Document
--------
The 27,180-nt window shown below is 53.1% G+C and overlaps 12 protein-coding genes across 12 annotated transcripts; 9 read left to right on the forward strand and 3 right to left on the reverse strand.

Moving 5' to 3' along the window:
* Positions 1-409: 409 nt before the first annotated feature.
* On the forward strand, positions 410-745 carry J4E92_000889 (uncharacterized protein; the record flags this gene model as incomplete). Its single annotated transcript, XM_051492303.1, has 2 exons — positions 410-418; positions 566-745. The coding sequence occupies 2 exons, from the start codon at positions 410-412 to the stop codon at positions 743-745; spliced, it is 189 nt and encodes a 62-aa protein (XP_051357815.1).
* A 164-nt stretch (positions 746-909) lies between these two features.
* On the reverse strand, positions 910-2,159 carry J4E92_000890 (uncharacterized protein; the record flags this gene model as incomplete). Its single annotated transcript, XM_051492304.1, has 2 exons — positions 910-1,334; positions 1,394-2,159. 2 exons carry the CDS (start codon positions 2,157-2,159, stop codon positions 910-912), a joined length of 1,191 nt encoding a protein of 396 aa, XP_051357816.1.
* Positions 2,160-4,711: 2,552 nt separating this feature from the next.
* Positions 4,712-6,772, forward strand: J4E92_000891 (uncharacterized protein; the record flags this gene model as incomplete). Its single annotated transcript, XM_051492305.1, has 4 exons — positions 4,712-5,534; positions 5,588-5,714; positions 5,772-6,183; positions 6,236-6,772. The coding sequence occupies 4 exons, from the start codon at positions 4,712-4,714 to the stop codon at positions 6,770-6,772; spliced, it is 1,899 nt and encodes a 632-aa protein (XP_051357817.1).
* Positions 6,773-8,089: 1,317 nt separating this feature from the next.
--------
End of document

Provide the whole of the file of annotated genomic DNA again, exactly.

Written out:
The 27,180-nt window shown below is 53.1% G+C and overlaps 12 protein-coding genes across 12 annotated transcripts; 9 read left to right on the forward strand and 3 right to left on the reverse strand.

Moving 5' to 3' along the window:
* Positions 1-409: 409 nt before the first annotated feature.
* On the forward strand, positions 410-745 carry J4E92_000889 (uncharacterized protein; the record flags this gene model as incomplete). Its single annotated transcript, XM_051492303.1, has 2 exons — positions 410-418; positions 566-745. The coding sequence occupies 2 exons, from the start codon at positions 410-412 to the stop codon at positions 743-745; spliced, it is 189 nt and encodes a 62-aa protein (XP_051357815.1).
* A 164-nt stretch (positions 746-909) lies between these two features.
* On the reverse strand, positions 910-2,159 carry J4E92_000890 (uncharacterized protein; the record flags this gene model as incomplete). Its single annotated transcript, XM_051492304.1, has 2 exons — positions 910-1,334; positions 1,394-2,159. 2 exons carry the CDS (start codon positions 2,157-2,159, stop codon positions 910-912), a joined length of 1,191 nt encoding a protein of 396 aa, XP_051357816.1.
* Positions 2,160-4,711: 2,552 nt separating this feature from the next.
* Positions 4,712-6,772, forward strand: J4E92_000891 (uncharacterized protein; the record flags this gene model as incomplete). Its single annotated transcript, XM_051492305.1, has 4 exons — positions 4,712-5,534; positions 5,588-5,714; positions 5,772-6,183; positions 6,236-6,772. The coding sequence occupies 4 exons, from the start codon at positions 4,712-4,714 to the stop codon at positions 6,770-6,772; spliced, it is 1,899 nt and encodes a 632-aa protein (XP_051357817.1).
* Positions 6,773-8,089: 1,317 nt separating this feature from the next.